Just under our brain's cortex and close to our brain stem sits the cerebellum, also known as the "little brain." It's an organ many animals have, and we're still learning what it does in humans. It's long been thought to be involved in sensory input and motor control, but recent studies suggests it also plays a role in a lot of other things, including emotion, thought, and pain. After all, about half of the brain's neurons reside there. But it's so small. Except it's not, according to a new study from San Diego State University (SDSU) published in PNAS (Proceedings of the National Academy of Sciences).

A neural crêpe

A new imaging study led by psychology professor and cognitive neuroscientist Martin Sereno of the SDSU MRI Imaging Center reveals that the cerebellum is actually an intricately folded organ that has a surface area equal in size to 78 percent of the cerebral cortex. Sereno, a pioneer in MRI brain imaging, collaborated with other experts from the U.K., Canada, and the Netherlands.

So what does it look like? Unfolded, the cerebellum is reminiscent of a crêpe, according to Sereno, about four inches wide and three feet long.

The team didn't physically unfold a cerebellum in their research. Instead, they worked with brain scans from a 9.4 Tesla MRI machine, and virtually unfolded and mapped the organ. Custom software was developed for the project, based on the open-source FreeSurfer app developed by Sereno and others. Their model allowed the scientists to unpack the virtual cerebellum down to each individual fold, or "folia."

Study's cross-sections of a folded cerebellum

Image source: Sereno, et al.

A complicated map

Sereno tells SDSU NewsCenter that "Until now we only had crude models of what it looked like. We now have a complete map or surface representation of the cerebellum, much like cities, counties, and states."

That map is a bit surprising, too, in that regions associated with different functions are scattered across the organ in peculiar ways, unlike the cortex where it's all pretty orderly. "You get a little chunk of the lip, next to a chunk of the shoulder or face, like jumbled puzzle pieces," says Sereno. This may have to do with the fact that when the cerebellum is folded, its elements line up differently than they do when the organ is unfolded.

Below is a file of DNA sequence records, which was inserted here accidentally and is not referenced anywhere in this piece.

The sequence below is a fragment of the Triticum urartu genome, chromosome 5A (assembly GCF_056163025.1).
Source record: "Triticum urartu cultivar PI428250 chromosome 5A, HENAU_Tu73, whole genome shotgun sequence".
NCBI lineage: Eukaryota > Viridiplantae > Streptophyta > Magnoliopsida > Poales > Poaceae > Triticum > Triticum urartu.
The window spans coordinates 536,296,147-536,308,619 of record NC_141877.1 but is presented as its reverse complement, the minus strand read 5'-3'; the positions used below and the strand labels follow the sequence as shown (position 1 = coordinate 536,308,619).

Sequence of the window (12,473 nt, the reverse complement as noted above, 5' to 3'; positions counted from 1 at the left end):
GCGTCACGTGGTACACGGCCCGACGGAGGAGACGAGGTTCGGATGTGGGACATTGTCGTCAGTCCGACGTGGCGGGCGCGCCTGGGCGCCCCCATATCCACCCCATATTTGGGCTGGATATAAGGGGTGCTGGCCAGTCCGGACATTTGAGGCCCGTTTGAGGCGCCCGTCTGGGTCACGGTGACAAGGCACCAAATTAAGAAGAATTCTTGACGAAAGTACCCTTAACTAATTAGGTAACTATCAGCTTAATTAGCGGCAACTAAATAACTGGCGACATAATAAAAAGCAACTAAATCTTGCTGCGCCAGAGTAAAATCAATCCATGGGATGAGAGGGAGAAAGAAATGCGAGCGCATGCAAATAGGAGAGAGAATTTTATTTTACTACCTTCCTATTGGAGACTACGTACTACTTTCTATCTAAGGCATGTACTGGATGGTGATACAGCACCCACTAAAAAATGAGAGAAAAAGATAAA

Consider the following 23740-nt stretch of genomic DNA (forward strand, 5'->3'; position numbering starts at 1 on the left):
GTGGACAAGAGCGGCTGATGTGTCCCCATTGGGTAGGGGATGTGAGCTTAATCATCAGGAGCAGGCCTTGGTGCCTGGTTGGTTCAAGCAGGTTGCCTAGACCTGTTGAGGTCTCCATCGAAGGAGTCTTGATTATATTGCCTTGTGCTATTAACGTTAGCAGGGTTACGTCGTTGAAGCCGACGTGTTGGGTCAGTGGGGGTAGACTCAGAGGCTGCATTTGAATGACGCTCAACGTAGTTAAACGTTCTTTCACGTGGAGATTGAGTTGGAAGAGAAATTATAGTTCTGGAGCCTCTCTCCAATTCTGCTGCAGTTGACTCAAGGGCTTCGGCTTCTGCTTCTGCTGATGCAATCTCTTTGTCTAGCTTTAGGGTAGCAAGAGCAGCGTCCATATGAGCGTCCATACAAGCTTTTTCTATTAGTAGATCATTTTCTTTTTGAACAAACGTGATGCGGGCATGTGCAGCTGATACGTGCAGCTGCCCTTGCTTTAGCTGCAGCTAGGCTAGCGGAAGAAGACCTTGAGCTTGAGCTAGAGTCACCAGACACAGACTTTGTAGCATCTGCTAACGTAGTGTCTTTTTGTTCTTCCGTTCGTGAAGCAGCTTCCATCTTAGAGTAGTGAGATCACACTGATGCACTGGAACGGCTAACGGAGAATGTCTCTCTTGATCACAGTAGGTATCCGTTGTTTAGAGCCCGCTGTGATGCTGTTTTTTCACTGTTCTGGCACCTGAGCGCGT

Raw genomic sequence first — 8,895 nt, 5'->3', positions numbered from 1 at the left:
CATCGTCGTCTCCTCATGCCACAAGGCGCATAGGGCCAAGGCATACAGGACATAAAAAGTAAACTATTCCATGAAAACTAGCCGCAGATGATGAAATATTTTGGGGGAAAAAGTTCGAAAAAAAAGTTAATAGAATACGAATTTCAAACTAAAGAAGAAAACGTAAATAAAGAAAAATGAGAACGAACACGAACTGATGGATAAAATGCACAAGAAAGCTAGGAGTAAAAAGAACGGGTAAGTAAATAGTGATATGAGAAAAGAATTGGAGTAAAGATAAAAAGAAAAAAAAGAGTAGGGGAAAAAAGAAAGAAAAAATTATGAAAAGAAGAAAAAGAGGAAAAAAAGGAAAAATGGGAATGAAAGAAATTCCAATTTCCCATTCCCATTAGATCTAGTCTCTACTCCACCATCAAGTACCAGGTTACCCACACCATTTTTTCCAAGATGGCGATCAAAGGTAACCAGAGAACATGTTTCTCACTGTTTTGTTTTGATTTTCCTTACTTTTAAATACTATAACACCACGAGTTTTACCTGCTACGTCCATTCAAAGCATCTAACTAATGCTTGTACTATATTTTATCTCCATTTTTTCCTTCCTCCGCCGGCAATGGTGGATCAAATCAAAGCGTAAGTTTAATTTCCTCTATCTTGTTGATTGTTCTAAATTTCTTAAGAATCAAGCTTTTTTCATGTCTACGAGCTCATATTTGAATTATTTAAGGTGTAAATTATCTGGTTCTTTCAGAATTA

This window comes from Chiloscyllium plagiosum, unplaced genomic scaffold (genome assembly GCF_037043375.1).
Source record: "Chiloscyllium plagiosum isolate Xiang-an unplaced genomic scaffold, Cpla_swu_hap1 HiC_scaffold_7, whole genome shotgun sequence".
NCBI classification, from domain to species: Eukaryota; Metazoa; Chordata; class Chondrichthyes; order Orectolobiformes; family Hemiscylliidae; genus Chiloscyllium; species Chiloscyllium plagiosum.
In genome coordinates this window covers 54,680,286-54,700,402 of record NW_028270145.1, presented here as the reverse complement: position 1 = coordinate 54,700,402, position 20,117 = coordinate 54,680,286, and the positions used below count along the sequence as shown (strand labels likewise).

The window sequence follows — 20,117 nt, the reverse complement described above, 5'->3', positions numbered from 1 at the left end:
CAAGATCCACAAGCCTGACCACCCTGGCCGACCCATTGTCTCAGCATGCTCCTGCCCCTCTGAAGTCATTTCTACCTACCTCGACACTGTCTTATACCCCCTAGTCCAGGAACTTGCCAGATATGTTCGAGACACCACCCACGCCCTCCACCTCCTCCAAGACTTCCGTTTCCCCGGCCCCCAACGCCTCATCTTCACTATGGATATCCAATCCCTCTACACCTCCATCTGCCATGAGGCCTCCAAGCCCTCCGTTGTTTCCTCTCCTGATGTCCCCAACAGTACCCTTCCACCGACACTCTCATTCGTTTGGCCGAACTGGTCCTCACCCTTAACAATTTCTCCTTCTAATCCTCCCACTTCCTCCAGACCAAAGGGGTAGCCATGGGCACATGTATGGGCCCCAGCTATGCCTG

It seems the folded structure of the cerebellum is a configuration that facilitates access to information coming from places all over the body. Sereno says, "Now that we have the first high resolution base map of the human cerebellum, there are many possibilities for researchers to start filling in what is certain to be a complex quilt of inputs, from many different parts of the cerebral cortex in more detail than ever before."

This makes sense if the cerebellum is involved in highly complex, advanced cognitive functions, such as handling language or performing abstract reasoning as scientists suspect. "When you think of the cognition required to write a scientific paper or explain a concept," says Sereno, "you have to pull in information from many different sources. And that's just how the cerebellum is set up."

Bigger and bigger

The study also suggests that the large size of their virtual human cerebellum is likely to be related to the sheer number of tasks with which the organ is involved in the complex human brain. The macaque cerebellum that the team analyzed, for example, amounts to just 30 percent the size of the animal's cortex.

"The fact that [the cerebellum] has such a large surface area speaks to the evolution of distinctively human behaviors and cognition," says Sereno. "It has expanded so much that the folding patterns are very complex."

As the study says, "Rather than coordinating sensory signals to execute expert physical movements, parts of the cerebellum may have been extended in humans to help coordinate fictive 'conceptual movements,' such as rapidly mentally rearranging a movement plan — or, in the fullness of time, perhaps even a mathematical equation."

Sereno concludes, "The 'little brain' is quite the jack of all trades. Mapping the cerebellum will be an interesting new frontier for the next decade."

Economists show how welfare programs can turn a "profit"

What happens if we consider welfare programs as investments?

A homeless man faces Wall Street

Spencer Platt/Getty Images
Politics & Current Affairs
  • A recently published study suggests that some welfare programs more than pay for themselves.
  • It is one of the first major reviews of welfare programs to measure so many by a single metric.
  • The findings will likely inform future welfare reform and encourage debate on how to grade success.